ARL Weekly News – April 24, 2020
Conference Presentations: ARL scientists Daniel Tong, Youhua Tang, Barry Baker, Patrick Campbell, Fantine Ngan, Hyuncheol Kim, Tianfeng Chai and Pius Lee contributed to four talks delivered at the 3rd International Smoke Symposium hosted by the International Association of Wildland Fire. These included Pius’ “Campaign-support forecast and its evaluation — testing of the Global Biomass Burning Emission Product Extension (GBBEPx) for NAQFC” and Daniel’s “How Well Can We Estimate Fire Emissions Using Satellites? Assessing Five Bottom-up and Top-down Fire Products during the 2018 Camp Fires in California.” The team also assisted with two talks by National Weather Service speakers: Ivanka Stajner’s “Air quality and aerosol predictions at NOAA/National Weather Service and their applications” and Jeff McQueen’s “Impact of horizontal resolution on wild fire smoke plume rise.” They were all intriguing talks well received.
A manuscript titled “Current and future uses of unmanned aircraft systems (UASs) for improved forecasts/warnings and scientific studies,” on which Bruce Baker and Temple Lee are coauthors, was accepted for publication in the Bulletin of the American Meteorological Society. This paper describes outcomes from a three-day workshop on how instrumented small unmanned aircraft systems, or drones, can be used to benefit research in atmospheric science.
Abstract: Unmanned aircraft systems (UASs) provide unique observations not readily available from piloted aircraft or ground- and satellite-based remote sensors. For example, they can reach difficult to observe areas in the Arctic (Reuder et al. 2011; de Boer et al. 2018a), in tropical cyclones (Cione et al. 2019), and within the atmospheric boundary layer (Jacob et al. 2018), and provide more routine measurements over a longer time range with repetitive vertical and horizontal profiles than piloted aircraft can. Furthermore, there are many scientific applications of UAS that go beyond weather research, which can aid weather applications and, in some instances, draw from weather applications. Although recent efforts have accelerated the development of UAS platforms and instruments (e.g., Wildmann et al. 2014; de Boer 2016a, Barbieri et al. 2019; Bell et al. 2019), there is still considerable uncertainty in how to best acquire and use these observations for improving forecasts, how to integrate them with other observations currently being obtained, and to enable process studies to improve conceptual and numerical modeling of the atmosphere and its constituent gases, aerosols and hydrometeors. In order to initiate a community effort for addressing such issues and to build upon the efforts of other community groups, such as the International Society for Atmospheric Research using with Remotely-piloted Aircraft (ISARRA, http://isarra.org), a workshop emphasizing the scientific applications of UAS was held at the National Weather Center (NWC) in Norman, Oklahoma from 29 to 31 October 2019.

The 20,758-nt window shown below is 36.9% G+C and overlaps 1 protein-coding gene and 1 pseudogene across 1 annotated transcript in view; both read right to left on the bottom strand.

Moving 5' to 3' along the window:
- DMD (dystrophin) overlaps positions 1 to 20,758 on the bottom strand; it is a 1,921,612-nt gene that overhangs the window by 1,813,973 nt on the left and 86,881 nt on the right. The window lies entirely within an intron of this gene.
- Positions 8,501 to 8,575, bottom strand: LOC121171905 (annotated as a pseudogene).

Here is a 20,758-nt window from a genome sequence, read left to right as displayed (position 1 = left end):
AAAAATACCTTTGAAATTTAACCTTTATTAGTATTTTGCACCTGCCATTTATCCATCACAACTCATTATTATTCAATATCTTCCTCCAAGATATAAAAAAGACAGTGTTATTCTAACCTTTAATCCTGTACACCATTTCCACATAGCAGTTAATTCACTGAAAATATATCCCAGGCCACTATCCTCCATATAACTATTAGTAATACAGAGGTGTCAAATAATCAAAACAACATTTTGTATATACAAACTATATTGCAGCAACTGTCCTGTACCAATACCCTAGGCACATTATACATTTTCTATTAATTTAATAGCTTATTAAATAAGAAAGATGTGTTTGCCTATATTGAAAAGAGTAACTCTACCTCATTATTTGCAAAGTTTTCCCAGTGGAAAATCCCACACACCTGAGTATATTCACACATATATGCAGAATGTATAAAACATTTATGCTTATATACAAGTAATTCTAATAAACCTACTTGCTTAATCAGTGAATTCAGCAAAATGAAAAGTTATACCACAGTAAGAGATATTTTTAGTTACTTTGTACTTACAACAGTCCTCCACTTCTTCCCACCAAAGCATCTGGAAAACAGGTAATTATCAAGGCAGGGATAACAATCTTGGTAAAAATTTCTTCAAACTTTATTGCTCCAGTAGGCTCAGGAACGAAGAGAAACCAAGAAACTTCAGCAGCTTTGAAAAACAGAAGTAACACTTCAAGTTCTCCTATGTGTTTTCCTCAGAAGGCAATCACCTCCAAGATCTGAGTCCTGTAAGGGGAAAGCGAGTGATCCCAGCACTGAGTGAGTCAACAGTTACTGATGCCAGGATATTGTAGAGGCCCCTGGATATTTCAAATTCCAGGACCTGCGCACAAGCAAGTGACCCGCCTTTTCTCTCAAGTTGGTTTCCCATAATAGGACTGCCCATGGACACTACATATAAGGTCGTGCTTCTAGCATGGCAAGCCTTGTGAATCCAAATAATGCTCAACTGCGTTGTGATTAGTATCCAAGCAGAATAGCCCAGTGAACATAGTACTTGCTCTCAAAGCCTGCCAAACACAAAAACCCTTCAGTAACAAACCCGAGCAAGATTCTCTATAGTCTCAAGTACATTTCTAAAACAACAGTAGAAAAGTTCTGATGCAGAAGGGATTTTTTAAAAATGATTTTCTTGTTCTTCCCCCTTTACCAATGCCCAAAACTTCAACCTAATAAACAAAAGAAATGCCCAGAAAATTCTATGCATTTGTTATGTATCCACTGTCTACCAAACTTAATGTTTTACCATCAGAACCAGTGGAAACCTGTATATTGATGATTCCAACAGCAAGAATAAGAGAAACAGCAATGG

A research article titled “The potential for uncertainty in Numerical Weather Prediction model verification when using solid precipitation observations,” coauthored by John Kochendorfer, was just published in Atmospheric Science Letters.
Summary: Unless they are very well shielded, precipitation gauges typically underestimate snowfall measurements. In this paper, the effects of such underestimates on the validation of weather forecasts are evaluated using data collected at several international precipitation testbeds. The effects of applying corrections to the precipitation measurements were also quantified.